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Charts & Analysis

Dollar Now at 61.7, Euro at 80.95; Looking Ominous

The dollar is at Rs. 61.1 61.7 and things look bleak again. Despite the cut in liquidity by the RBI, the dollar is hitting a new high against the rupee – and this is not a “failure” of the RBI measures, it is that such measures necessarily take a lot of time to act.

Updated: The dollar has gone to 61.7 now.

Rupee Dollar Short Term Chart

(Note: the last data point – for August 6 – is based on the current spot price reported at CCIL. The rest are RBI reference rates)

The Euro has been spiking even earlier  (Data till yesterday only, RBI)

Rupee Euro Long Term Chart

Source: RBI

Where does this go from here? The dollar should rise further in the near term.

Foreign fund flows stabilize the rupee, which, ordinarily, should depreciate a massive amount every year due to our import-export gap. Unless we fix that gap, we have to depend on foreign flows. For that, there will be a point where our exports are competitive, and even building that export capacity can take months or years.

The impact of a rising rupee is hugely on industry and jobs. Expect a recession before the rupee shows serious strength. And a recession in the real estate “cannot-go-down” industry as well.

  • charles says:

    …our trade gap is almost 200 billion and its almost entirely plugged by invisibles frm it exports a nd remittances of overseas it workers. If our it industry cracks for some reason…the rupee will goto 100. It.maybe 7 % of gdp but it funds almost 40to50% of forex inflows in india.

  • Lalit Nambiar says:
    Indian Equity Market and INR/USD, not in Sync with each other
    A typical relationship was established between Sensex and INR/USD since FY06, accordingly :
    When Sensex use to be around 19,000, corresponding INR/USD rate use to be around 42-45. So, we should see the possibility of INR appreciating to that level in order to justify the current Sensex which is around 19000 ???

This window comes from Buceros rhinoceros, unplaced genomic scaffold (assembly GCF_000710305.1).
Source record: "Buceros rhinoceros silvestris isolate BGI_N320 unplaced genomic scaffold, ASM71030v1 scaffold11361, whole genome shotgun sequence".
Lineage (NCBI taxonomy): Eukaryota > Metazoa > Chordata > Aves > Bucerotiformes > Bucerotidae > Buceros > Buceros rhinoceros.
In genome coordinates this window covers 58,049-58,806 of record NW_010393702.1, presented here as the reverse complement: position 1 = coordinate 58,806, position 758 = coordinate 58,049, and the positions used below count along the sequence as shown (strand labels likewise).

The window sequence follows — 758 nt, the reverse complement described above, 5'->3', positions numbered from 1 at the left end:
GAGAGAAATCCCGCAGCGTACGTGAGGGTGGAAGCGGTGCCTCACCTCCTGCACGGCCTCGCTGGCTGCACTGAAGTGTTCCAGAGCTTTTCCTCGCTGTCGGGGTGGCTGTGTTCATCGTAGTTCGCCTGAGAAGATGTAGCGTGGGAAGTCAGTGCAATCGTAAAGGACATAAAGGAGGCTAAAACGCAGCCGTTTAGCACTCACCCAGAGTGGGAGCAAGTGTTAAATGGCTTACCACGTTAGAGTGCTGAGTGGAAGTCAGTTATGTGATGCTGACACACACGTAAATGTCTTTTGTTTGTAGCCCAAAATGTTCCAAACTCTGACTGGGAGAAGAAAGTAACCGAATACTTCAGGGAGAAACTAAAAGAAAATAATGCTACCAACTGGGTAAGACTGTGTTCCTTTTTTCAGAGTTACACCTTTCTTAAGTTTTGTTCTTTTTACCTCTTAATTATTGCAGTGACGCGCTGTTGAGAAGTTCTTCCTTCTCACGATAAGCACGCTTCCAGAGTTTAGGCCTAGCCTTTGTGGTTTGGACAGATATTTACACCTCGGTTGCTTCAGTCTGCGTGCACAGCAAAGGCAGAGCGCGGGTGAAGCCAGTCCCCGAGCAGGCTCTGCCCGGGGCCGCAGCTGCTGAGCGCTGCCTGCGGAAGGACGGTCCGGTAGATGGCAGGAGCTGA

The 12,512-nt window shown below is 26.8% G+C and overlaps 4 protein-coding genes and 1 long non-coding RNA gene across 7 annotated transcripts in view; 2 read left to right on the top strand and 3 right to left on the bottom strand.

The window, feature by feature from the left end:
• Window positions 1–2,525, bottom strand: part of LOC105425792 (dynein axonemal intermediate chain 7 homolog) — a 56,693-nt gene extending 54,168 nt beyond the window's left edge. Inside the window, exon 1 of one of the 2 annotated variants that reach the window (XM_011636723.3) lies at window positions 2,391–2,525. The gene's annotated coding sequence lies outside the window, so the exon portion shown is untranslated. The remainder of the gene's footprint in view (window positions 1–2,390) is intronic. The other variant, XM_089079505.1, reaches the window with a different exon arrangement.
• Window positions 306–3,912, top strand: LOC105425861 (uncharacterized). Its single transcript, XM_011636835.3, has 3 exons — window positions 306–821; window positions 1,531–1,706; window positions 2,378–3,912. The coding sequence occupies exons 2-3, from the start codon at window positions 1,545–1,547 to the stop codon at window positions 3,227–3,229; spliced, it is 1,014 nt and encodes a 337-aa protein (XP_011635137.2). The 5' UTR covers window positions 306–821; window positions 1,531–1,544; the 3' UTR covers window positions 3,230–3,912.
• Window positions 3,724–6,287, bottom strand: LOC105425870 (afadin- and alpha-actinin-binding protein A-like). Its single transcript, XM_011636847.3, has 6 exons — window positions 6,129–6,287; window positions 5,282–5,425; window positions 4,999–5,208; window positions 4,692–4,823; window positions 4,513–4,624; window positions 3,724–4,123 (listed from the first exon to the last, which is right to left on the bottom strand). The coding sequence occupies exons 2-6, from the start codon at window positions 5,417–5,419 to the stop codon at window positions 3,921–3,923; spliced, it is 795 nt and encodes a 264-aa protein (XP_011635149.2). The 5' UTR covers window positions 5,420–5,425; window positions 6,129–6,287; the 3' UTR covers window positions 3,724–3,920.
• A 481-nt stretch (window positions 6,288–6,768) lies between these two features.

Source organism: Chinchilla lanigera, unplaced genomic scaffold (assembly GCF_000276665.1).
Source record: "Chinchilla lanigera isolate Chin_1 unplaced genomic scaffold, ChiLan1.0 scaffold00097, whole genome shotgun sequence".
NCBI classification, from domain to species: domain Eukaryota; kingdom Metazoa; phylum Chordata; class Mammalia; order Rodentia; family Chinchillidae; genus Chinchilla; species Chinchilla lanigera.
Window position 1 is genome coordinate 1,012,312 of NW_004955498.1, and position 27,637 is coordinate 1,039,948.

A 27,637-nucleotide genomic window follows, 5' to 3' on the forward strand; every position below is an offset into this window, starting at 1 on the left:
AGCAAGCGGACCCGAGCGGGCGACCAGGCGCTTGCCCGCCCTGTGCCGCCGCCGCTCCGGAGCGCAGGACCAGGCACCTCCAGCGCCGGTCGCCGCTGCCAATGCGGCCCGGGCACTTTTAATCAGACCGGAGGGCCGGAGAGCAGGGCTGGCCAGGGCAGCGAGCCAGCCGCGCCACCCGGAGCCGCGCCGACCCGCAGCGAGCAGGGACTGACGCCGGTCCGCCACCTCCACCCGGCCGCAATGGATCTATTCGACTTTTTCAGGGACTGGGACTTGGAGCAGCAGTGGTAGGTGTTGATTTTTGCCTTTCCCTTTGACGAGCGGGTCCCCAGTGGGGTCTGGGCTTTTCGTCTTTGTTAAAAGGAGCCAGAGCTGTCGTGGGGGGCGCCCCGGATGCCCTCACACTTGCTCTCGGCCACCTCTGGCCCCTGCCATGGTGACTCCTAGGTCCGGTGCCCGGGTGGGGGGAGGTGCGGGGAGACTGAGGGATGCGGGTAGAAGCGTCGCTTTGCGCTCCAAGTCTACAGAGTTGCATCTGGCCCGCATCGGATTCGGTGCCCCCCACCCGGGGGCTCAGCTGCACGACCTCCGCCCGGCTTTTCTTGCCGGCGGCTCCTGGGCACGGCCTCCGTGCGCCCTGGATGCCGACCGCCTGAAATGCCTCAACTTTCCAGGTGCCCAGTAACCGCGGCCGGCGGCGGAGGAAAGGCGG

However, even the most Optimist person would think again about such appreciation, but such possibility cannot be ruled out completely.
    And, If that relationship is not completely broken, then theoretically, Sensex should be at a level around 10,000.
    It sounds, most Pessimistic, but that is what the chart tells us.
    Both the above scenario, emerge out as conclusions when one analyses the below chart.
    Other Observations:
    In 2008, when market fell by 60%, during the same time INR/USD depreciated by 32%.
    Thereafter, till Nov-10, market gained by 150+% at the same time rupee appreciated by 14+%.
    Since Nov-10, the INR/USD has depreciated by 37% however market has fallen by just 11%.
    If one just concentrates on the graph, and believes “other things being constant”, he may conclude that index should be at a level much below the level reached in March-09.
    Over the past few months, stock market participants are very nervous due to strong depreciation in INR/USD. As the rupee depreciates, worries over costly imports, Current Account Deficit (CAD), questions about the future economic growth arises. Some have opinion that India will no longer remain to be one of fastest growing economies of the world, and people everywhere opine that India will return back to “Hindu rate of growth”, implying a low growth economy.
    All the nervousness gets reflected with the sharp fall in benchmark indices. But our market bounces back each time after a sharp fall to present a view that all these are not real worries, and thus the volatility persists.